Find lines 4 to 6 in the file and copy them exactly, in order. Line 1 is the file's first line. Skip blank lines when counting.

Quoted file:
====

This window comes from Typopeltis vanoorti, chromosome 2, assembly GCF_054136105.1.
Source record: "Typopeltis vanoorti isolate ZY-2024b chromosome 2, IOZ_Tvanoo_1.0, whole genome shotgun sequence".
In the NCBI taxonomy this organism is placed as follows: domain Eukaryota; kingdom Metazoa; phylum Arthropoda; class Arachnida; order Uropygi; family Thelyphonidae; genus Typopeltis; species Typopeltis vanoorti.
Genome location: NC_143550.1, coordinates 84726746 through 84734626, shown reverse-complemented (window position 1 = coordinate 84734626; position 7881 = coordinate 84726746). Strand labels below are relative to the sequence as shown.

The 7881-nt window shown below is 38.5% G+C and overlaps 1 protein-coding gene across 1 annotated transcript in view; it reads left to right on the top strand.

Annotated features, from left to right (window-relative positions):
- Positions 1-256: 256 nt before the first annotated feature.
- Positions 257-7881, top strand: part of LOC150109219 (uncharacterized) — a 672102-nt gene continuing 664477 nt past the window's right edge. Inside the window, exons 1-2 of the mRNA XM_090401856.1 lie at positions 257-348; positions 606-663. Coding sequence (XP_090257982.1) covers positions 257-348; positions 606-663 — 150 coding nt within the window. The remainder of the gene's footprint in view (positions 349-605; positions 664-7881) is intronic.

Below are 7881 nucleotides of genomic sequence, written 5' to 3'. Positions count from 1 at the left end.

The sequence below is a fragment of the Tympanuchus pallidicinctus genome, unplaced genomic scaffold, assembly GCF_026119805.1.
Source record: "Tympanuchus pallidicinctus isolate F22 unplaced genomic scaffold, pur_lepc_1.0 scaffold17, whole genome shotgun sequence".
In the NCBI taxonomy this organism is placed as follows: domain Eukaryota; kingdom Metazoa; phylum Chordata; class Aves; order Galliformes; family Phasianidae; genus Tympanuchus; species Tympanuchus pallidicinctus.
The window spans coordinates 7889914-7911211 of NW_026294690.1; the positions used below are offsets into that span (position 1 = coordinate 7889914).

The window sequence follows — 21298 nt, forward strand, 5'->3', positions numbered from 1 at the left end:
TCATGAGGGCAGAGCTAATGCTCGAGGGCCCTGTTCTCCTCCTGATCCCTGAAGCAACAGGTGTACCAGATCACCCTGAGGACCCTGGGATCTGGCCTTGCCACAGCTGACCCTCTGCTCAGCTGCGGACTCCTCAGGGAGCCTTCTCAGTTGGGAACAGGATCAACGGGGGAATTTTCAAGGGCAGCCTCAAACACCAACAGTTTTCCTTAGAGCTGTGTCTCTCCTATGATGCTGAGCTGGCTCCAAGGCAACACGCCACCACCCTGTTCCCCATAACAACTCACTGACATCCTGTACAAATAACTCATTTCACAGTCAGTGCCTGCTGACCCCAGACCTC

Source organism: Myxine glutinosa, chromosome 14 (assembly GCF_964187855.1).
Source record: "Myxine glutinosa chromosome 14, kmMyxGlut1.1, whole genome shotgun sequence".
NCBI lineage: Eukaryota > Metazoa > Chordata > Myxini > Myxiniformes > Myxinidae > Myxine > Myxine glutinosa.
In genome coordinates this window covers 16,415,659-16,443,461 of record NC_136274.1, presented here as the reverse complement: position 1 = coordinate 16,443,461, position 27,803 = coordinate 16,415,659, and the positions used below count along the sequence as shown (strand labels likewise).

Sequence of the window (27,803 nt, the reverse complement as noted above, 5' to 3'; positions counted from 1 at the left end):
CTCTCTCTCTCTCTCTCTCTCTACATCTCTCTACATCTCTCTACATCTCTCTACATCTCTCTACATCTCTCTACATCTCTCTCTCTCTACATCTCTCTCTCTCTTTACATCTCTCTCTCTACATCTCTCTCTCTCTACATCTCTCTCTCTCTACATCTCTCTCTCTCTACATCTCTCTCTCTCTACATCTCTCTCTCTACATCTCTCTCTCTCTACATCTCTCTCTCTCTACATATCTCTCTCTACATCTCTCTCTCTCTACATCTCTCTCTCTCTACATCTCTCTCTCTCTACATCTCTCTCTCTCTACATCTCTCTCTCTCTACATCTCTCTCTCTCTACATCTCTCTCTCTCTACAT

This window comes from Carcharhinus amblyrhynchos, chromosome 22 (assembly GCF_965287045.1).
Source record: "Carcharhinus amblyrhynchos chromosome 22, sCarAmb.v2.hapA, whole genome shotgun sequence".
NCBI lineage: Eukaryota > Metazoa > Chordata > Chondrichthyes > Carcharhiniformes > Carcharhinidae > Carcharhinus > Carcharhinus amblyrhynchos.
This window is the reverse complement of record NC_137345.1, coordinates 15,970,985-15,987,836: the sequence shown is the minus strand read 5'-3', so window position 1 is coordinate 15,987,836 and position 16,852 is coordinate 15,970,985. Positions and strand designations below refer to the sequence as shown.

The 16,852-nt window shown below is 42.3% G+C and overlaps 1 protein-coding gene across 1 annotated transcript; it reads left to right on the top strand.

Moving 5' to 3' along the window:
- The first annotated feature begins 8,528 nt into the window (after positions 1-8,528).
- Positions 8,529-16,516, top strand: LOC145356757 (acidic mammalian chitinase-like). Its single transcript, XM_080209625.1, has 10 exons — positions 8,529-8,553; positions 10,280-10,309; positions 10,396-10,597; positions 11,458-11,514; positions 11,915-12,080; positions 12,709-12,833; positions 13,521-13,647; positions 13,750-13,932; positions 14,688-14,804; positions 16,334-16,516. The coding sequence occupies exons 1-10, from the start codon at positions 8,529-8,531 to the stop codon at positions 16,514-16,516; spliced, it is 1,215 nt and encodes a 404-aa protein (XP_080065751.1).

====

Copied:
Genome location: NC_143550.1, coordinates 84726746 through 84734626, shown reverse-complemented (window position 1 = coordinate 84734626; position 7881 = coordinate 84726746). Strand labels below are relative to the sequence as shown.

The 7881-nt window shown below is 38.5% G+C and overlaps 1 protein-coding gene across 1 annotated transcript in view; it reads left to right on the top strand.

Annotated features, from left to right (window-relative positions):